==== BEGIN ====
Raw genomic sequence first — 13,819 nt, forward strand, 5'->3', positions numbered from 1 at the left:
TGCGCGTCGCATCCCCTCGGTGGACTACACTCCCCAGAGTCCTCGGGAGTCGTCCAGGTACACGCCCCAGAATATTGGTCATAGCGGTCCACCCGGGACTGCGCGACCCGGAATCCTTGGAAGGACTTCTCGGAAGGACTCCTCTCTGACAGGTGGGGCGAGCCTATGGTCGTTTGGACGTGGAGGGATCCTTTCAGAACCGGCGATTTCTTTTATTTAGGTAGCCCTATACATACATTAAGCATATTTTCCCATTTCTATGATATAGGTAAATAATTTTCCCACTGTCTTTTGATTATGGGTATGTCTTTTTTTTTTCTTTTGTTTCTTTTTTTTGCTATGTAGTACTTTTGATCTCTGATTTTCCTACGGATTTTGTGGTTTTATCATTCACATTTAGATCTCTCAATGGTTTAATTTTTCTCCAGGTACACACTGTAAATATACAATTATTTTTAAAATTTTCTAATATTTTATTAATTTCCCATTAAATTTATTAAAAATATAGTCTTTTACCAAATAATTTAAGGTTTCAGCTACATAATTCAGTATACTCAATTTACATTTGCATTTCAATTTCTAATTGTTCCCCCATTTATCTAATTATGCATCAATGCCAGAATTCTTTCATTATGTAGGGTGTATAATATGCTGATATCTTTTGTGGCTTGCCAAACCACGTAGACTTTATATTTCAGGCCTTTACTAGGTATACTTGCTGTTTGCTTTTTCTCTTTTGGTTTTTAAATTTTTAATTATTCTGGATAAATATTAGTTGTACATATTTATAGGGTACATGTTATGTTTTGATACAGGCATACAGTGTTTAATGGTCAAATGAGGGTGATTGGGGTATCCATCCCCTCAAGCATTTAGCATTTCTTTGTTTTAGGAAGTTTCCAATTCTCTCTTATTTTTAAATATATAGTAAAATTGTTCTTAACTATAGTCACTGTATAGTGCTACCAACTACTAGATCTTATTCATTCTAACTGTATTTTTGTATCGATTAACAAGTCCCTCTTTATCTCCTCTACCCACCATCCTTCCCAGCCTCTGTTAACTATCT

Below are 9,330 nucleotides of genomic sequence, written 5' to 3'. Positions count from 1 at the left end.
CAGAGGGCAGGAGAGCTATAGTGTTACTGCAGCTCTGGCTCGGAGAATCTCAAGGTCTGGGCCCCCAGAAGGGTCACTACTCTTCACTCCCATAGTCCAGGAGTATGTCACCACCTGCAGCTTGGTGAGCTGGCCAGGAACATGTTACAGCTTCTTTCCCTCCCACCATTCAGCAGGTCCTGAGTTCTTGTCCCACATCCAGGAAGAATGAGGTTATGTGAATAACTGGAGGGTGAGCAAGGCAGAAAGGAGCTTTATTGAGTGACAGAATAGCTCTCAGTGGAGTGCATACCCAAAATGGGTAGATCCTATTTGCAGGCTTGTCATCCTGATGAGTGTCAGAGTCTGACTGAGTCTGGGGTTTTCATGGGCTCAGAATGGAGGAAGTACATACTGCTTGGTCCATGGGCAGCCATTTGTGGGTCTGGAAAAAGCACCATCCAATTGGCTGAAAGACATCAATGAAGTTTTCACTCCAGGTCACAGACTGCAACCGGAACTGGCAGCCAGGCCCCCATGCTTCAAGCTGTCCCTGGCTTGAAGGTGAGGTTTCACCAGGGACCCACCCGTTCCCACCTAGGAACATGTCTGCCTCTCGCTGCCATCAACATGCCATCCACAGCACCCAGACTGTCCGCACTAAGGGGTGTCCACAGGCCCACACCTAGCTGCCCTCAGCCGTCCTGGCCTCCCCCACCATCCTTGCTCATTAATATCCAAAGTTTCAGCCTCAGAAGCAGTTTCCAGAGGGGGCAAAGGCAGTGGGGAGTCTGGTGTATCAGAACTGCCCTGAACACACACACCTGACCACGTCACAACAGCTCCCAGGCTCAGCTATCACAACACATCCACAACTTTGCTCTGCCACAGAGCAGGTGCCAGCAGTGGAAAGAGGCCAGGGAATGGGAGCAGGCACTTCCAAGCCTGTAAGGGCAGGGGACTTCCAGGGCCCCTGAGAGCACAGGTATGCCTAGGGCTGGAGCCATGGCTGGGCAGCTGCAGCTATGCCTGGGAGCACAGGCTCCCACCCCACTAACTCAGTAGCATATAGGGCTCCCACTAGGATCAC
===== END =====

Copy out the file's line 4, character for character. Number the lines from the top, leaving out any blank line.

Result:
CAGAGGGCAGGAGAGCTATAGTGTTACTGCAGCTCTGGCTCGGAGAATCTCAAGGTCTGGGCCCCCAGAAGGGTCACTACTCTTCACTCCCATAGTCCAGGAGTATGTCACCACCTGCAGCTTGGTGAGCTGGCCAGGAACATGTTACAGCTTCTTTCCCTCCCACCATTCAGCAGGTCCTGAGTTCTTGTCCCACATCCAGGAAGAATGAGGTTATGTGAATAACTGGAGGGTGAGCAAGGCAGAAAGGAGCTTTATTGAGTGACAGAATAGCTCTCAGTGGAGTGCATACCCAAAATGGGTAGATCCTATTTGCAGGCTTGTCATCCTGATGAGTGTCAGAGTCTGACTGAGTCTGGGGTTTTCATGGGCTCAGAATGGAGGAAGTACATACTGCTTGGTCCATGGGCAGCCATTTGTGGGTCTGGAAAAAGCACCATCCAATTGGCTGAAAGACATCAATGAAGTTTTCACTCCAGGTCACAGACTGCAACCGGAACTGGCAGCCAGGCCCCCATGCTTCAAGCTGTCCCTGGCTTGAAGGTGAGGTTTCACCAGGGACCCACCCGTTCCCACCTAGGAACATGTCTGCCTCTCGCTGCCATCAACATGCCATCCACAGCACCCAGACTGTCCGCACTAAGGGGTGTCCACAGGCCCACACCTAGCTGCCCTCAGCCGTCCTGGCCTCCCCCACCATCCTTGCTCATTAATATCCAAAGTTTCAGCCTCAGAAGCAGTTTCCAGAGGGGGCAAAGGCAGTGGGGAGTCTGGTGTATCAGAACTGCCCTGAACACACACACCTGACCACGTCACAACAGCTCCCAGGCTCAGCTATCACAACACATCCACAACTTTGCTCTGCCACAGAGCAGGTGCCAGCAGTGGAAAGAGGCCAGGGAATGGGAGCAGGCACTTCCAAGCCTGTAAGGGCAGGGGACTTCCAGGGCCCCTGAGAGCACAGGTATGCCTAGGGCTGGAGCCATGGCTGGGCAGCTGCAGCTATGCCTGGGAGCACAGGCTCCCACCCCACTAACTCAGTAGCATATAGGGCTCCCACTAGGATCAC